Simulation of the atrium

Moyer et al. constructed and validated a FEM model of the normal human left atrium using anatomic information obtained from cardiac MRI, iterative algorithm to estimate unloaded and material properties as well as fiber orientations derived from published articles [5]. The development of a realistic 3D computer model of the human atria to examine the relationship between different atrial arrhythmic propagation patterns and the EGM observed at different points along the atrial surface.

Simulation Methodology

Needle geometry and modeling

The lower the insertion force, the lower the needle deflection and tissue deformation during the needle insertion process [6] and also a higher accuracy. The optimized needle cutting-edge model developed by Yancheng et al. [7] was developed using solid works software. The developed needle had a bevel length of 13.30 mm and a bevel angle of 12.4°.

Tissue geometry and modeling

To model the soft tissue and the cardiac muscle of the heart, two different Eulerian patches with two layers were developed using the Abacus software with dimensions of 40 mm by 20 mm and a modified patch 40 mm by 40 mm to evaluate the effect of varying the size of the patch. The model comprised of the tender tissue and the soft tissue for the soft tissue patch and the tender tissue and cardiac muscle for the cardiac muscle patch. The tender tissue had a Young’s modulus of 0.129 MPa and that of the soft tissue was 0.007 MPa while that of the cardiac muscle is 0.1 MPa. A Poisson ratio of 0.475 was used. The tender tissue was designed to occupy the top- most region of the assembly and had a depth of 5 mm while the soft tissue or cardiac muscle occupied the remaining part of the Eulerian model.

Simulation of the needle insertion

Two different sets of simulations were performed; needle insertion of the soft tissue and that of the cardiac muscle. The mesh of the model was generated by parts and not collectively due to the complex geometry of the needle. The needle was rotated at different angles (15°, 30°, 45°, 60° and 90°) with respect to X and Z axis and their respective displacement co- ordinates were calculated to perform the simulation.

Results and Discussion

Three sets of results were obtained from the simulation; a) the needle insertion forces b) varying the size of the patch and c) Mises stress distribution. With the needle insertion forces, five sets of simulations were performed for the rotation of the needle about the X and Z-axes for both the soft tissue and cardiac muscle patch. With the rotation about the Z-axis for the soft tissue patch, the highest insertion force was at the 60° with 0.5 N and the lowest at the 30° with 0.377 N while the highest insertion force was at 15° with 0.88 N and the lowest was at 60° with 0.272 N for the rotation about the X-axis. With the cardiac muscle patch, the highest force was at 45° with 1.94 N whereas the lowest force was at 90° at 1.52 N for the rotation about the Z-axis while the highest force was at 15° with 2.45N whereas the lowest force was at 60° rotation with 0.59 N for the rotation about the X-axis. With varying the size of the patch, the graphs of the simulation of the new dimensions of the soft tissue patch about the 30° rotation about the X and Z-axes was similar to that of the initial patch. The distinct difference is that the bigger soft tissue patch had lower maximum needle insertion force compared to that obtained from the initial size. With the 45° about the Z-axis, the graphs differed slightly from the initial size of the soft tissue patch. It also had a higher force of 0.5 N compared to that of the initial size which was 0.41 N. The graphs of the new dimension of the cardiac muscle about the 30° rotation about the Z and X-axes were very similar to the initial patch. The obvious difference was that the bigger dimension had lower maximum force compared to that of the initial patch and is it very prominent in the Xaxis rotation. The 45° rotation about the Z-axis had similar graph and maximum forces as the initial cardiac muscle patch. With the 45° rotation about the X-axis, the graph differed largely from that obtained from the initial patch. It also had a higher force of 1.49 N compared to the initial patch size which was 1.06 N. As expected, the Mises stress distribution revealed that the maximum Mises stress coincided with the peak of the graphs of the needle insertion force against time indicating that the highest forces were experienced at the highest peaks of the graph for both materials of the model.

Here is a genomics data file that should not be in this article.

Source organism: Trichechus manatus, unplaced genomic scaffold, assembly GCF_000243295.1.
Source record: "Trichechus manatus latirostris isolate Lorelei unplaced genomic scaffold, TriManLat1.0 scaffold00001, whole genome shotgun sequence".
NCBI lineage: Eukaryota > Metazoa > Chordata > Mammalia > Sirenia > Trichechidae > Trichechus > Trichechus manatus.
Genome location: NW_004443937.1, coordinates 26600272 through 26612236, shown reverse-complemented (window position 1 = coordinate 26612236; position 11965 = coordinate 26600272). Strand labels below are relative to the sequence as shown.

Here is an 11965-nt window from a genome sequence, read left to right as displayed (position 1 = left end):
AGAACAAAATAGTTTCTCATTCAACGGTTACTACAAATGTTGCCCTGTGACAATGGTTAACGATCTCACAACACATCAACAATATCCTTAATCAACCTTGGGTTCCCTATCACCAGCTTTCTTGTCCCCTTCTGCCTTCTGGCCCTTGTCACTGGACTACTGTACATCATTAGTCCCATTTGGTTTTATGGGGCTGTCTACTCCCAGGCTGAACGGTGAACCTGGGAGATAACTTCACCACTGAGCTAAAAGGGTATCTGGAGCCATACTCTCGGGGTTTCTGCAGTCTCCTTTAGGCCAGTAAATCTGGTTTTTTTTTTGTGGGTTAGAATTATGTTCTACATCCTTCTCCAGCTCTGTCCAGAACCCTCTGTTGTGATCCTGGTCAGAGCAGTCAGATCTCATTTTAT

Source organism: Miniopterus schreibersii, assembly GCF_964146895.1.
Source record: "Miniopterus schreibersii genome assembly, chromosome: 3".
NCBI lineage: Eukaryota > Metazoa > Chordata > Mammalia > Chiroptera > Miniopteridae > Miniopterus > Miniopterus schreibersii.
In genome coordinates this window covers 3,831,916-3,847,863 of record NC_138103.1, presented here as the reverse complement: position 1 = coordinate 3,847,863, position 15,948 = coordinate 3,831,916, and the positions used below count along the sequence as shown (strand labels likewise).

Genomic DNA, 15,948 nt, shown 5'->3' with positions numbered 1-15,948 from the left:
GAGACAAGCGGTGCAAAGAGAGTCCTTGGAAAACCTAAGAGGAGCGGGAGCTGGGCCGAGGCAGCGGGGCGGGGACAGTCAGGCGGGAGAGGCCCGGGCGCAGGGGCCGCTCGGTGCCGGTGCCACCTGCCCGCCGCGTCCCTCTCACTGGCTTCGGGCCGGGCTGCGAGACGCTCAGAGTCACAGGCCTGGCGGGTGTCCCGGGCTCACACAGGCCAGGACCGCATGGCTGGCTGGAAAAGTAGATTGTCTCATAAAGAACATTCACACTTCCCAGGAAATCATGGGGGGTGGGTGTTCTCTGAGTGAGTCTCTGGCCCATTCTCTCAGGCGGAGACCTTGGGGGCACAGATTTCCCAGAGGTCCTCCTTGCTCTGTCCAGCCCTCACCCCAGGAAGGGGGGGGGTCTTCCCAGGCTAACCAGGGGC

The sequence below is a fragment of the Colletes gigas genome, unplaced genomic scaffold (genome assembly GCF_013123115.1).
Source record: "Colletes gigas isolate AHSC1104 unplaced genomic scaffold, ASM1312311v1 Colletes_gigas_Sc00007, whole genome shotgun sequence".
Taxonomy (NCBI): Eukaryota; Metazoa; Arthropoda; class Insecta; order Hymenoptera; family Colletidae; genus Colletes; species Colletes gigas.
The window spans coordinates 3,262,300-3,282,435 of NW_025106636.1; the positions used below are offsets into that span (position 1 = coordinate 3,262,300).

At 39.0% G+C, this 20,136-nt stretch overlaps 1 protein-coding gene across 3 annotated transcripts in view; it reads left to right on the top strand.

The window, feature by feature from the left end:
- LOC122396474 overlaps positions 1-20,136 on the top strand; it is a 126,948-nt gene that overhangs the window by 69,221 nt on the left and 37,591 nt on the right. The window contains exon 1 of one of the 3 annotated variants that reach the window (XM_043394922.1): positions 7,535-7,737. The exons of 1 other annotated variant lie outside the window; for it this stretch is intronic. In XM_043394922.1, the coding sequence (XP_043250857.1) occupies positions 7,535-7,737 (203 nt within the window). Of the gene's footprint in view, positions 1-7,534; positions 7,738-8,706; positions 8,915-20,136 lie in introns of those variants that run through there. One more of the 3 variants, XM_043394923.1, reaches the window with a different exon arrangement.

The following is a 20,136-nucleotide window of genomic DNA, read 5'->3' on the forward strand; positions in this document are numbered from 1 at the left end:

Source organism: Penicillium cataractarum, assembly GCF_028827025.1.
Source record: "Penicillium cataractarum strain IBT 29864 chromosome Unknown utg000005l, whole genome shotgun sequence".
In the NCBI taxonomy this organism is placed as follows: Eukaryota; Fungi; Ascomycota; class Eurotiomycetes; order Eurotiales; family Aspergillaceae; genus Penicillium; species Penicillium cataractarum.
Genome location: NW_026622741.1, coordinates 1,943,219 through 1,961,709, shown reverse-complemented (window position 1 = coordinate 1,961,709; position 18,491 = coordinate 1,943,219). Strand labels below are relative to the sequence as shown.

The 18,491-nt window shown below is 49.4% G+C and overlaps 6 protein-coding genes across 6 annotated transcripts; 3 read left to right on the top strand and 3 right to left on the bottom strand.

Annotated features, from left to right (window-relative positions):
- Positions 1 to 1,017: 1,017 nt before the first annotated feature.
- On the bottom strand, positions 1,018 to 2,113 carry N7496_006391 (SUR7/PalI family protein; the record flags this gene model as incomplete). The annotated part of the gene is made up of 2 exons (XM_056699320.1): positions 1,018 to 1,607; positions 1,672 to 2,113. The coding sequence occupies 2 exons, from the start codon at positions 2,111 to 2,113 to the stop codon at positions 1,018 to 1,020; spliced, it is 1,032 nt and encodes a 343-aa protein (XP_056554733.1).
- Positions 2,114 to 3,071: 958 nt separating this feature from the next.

Conclusion

The cardiac muscle simulation had higher insertion forces compared to the soft tissue patch as expected due to the higher mechanical properties of the cardiac muscles. The size of the tissue and cardiac muscle patch may/or may not have significant effects on the results based on the angle of rotation as well as the axis of rotation as seen in the earlier results. All the graphs had at least two spikes since two layers of different materials of different mechanical properties were used.

In as much as this research work had many positives, there was no mesh convergence study conducted for the generated finite element mesh for the needle.

This research work can be modified by developing the actual anatomical structure of the human atria and simulating the needle insertion procedure using the CEL method to obtain more realistic results and simulations.

References